Celtic mythology in popular culture
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- Bloody Bones is the Mattel toy Monster in My Pocket #68.
- Clive Barker's Rawhide Rex is derived from the mythological figure.
- Rawhead-and-Bloody Bones is one of the main villainous figures in the Courtney Crumrin comics (and the only villain so far to live), presented as an almost unkillable being immune to all curses, who enjoys slaughter and whose lair contains the still-living skulls of his victims.
- A version of Bloody Bones appears in the Anita Blake novel Bloody Bones.
- Rawhead-and-Bloody Bones is described in a song of the same name on the Siouxsie and the Banshees album Peepshow (1988).
- Rawhead-and-Bloodybones, as either one or two entities, appear in the novel The Haunting of Alaizabel Cray by Chris Wooding. He stalks his victims invisibly from behind. The victim is only vulnerable if they look over their shoulder three times.
- The following rhyme originated in Yorkshire/Lancashire:
- Rawhead and Bloody Bones
- Steals naughty children from their homes,
- Takes them to his dirty den,
- And they are never seen again.
- The name Bodach is used to describe shadow-like creatures—invisible to most people—that appear at locations before disasters in the books Odd Thomas, Forever Odd, Brother Odd, and Odd Hours by Dean Koontz. These can only be seen by the character Odd.
- Bodachs appear as a sort of evil supernatural soldiers in Alan Garner's fantasy novel The Weirdstone of Brisingame.
- In regions of Wales and Scotland, a bodach is a term for an imp or a faery, often one of the shapeshifting, mischievous variety; this term, though derogatory in nature, was often used with affection, translating closest to "scoundrel" or "rascal".
- Na'Bodach [sic] is a band located in the United States, specializing in Celtic music.
- Cat Sith has appeared in various installments of the Final Fantasy series, generally under the name "Cait Sith:" in Final Fantasy IV as a monster in the forests surrounding Troia (Japanese Super Famicom version, all Nintendo DS versions); in Final Fantasy VI as an obtainable Esper (originally localized as "Stray" but corrected in later re-releases); in Final Fantasy VII as a robotic side character controlled by a ShinRa employee who initially spies on the other player characters and later revolts to join them permanently, and almost always appears riding a giant stuffed Maneki Neko-like robot; and in Final Fantasy XI as a character that plays an important role in the storyline of the Wings of the Goddess expansion.
- In Aria Cat Sìth is a character whose role is akin to being the lord or god of the cats on both earth (called Man-home in the Aria setting) and Aqua (Mars). As well as having great supernatural powers, he acts as a guardian character for the main character Akari.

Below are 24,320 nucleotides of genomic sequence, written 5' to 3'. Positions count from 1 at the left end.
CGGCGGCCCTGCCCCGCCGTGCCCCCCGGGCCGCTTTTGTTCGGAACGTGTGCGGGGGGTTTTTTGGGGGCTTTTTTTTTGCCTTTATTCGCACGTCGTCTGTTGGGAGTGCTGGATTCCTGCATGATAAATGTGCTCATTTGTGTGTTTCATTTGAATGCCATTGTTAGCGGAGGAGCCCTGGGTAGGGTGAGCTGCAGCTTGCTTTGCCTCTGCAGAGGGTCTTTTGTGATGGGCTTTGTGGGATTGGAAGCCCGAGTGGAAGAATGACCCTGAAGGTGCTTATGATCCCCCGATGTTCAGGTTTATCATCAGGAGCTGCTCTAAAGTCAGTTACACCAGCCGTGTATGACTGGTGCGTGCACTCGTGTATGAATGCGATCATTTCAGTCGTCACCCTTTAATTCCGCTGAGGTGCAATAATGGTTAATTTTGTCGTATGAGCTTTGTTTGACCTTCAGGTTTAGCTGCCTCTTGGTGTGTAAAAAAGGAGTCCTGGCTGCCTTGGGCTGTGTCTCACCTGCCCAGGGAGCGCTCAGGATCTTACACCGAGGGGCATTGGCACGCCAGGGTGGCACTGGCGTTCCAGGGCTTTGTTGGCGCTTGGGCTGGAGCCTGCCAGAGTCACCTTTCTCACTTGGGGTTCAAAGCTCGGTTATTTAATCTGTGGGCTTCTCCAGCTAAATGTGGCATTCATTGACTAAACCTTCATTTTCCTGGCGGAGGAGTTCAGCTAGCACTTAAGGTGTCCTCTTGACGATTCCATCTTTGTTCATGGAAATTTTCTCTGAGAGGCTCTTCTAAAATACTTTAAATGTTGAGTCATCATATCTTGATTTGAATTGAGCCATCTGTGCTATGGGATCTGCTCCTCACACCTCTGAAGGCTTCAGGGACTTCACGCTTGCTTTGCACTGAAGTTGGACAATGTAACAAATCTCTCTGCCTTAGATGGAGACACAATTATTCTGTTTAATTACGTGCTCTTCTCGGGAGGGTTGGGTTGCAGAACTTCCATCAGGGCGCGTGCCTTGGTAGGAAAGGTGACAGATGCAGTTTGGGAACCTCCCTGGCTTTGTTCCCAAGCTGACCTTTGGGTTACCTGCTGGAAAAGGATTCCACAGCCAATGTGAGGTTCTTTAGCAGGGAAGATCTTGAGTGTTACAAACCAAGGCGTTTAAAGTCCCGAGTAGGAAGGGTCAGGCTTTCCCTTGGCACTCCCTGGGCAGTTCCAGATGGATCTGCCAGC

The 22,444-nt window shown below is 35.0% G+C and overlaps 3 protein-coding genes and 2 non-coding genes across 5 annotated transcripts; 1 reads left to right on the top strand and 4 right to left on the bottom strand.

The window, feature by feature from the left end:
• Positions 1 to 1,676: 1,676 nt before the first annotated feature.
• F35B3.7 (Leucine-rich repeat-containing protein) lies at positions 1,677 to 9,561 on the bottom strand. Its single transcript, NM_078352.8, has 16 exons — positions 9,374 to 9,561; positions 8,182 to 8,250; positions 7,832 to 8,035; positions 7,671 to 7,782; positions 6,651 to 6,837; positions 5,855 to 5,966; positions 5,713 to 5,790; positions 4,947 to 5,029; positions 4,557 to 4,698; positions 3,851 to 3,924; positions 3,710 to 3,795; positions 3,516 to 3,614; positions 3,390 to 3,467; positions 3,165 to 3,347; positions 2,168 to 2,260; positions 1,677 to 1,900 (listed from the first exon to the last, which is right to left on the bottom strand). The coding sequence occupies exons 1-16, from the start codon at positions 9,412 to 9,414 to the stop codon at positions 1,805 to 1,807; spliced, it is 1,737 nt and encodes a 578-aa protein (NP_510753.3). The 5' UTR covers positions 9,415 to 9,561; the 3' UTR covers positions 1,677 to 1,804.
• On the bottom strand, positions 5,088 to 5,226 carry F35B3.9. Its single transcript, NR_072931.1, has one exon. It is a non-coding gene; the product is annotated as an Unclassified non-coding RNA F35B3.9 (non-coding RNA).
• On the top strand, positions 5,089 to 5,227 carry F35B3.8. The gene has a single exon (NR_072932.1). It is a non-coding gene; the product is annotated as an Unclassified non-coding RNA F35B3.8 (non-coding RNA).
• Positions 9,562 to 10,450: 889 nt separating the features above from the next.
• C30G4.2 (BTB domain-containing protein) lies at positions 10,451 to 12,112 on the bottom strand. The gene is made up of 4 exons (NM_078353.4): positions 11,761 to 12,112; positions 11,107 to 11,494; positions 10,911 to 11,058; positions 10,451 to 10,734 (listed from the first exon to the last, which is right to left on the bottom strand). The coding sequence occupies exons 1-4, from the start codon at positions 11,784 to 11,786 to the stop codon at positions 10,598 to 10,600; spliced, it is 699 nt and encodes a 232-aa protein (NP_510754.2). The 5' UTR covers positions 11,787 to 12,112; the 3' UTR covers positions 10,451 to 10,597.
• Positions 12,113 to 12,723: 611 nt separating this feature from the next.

- In The Black Company Cat Sìth is the name of one of the Unknown Shadows that befriends Murgen's son Tobo in Soldiers Live.
- In Yume Miru Kusuri Cat Sidhe Nekoko is one of the three lead heroines; her problem situation is a drug addiction.
- In Sorcerous Stabber Orphen Azalie Cat Sìth is a key character, which the main story revolves around.
- Many of the games in the MegaTen series feature a demon that goes by the name of Cait Sith, though this creature has more in common with the titular feline of Puss in Boots.
- In Pop 'n Music Party, there is an artist called Cait Sith.
- In the Disgaea games, Cait Sith is the second level form of the KitCat monster character class.
- In Saint Seiya: The Lost Canvas there is Specter Cait Sith Cheshire.
- In the game Gloria Union, the main character Pinger is a Cat Sìth, and appears as a dark-skinned humanoid with black cat ears and tail, and a white spot on her forehead.
- In the "Kamen Rider" tokusatsu series "Kamen Rider Wizard", a Phantom named CatSith serves as the monster of episodes 4 and 5.
- In The Dresden Files novel Cold Days by Jim Butcher, Cat Sith is a powerful and dangerous faerie who serves Queen Mab, Monarch of the Winter Court of the Sidhe.
- Crom Dubh has been featured in Bernard Cornwell's Warlord Chronicles in The Winter King and Enemy of God. Here Crom Dubh is described as an evil and malevolent god who is an Irish god brought to post-Roman Britain by King Dyrnwych. Crom Dubh was described as a crippled and dark god.
- In the Disney film Darby O'Gill and the Little People, a dullahan makes an appearance as the coachman of the Cóiste Bodhar (death coach - pronounced "Coashta Bower"). Upon the arrival of the Death Coach, the dullahan calls out Darby's name and orders him to board the coach. Darby reluctantly complies, and is borne into the heavens on the way to the afterlife. But his life is saved by his friend, the wily leprechaun King Brian Connors. King Brian tricks him into wishing a fourth wish, negating the previous three wishes (the third of which was to die in his daughter Katie's place), and causing Darby to be ejected from the coach.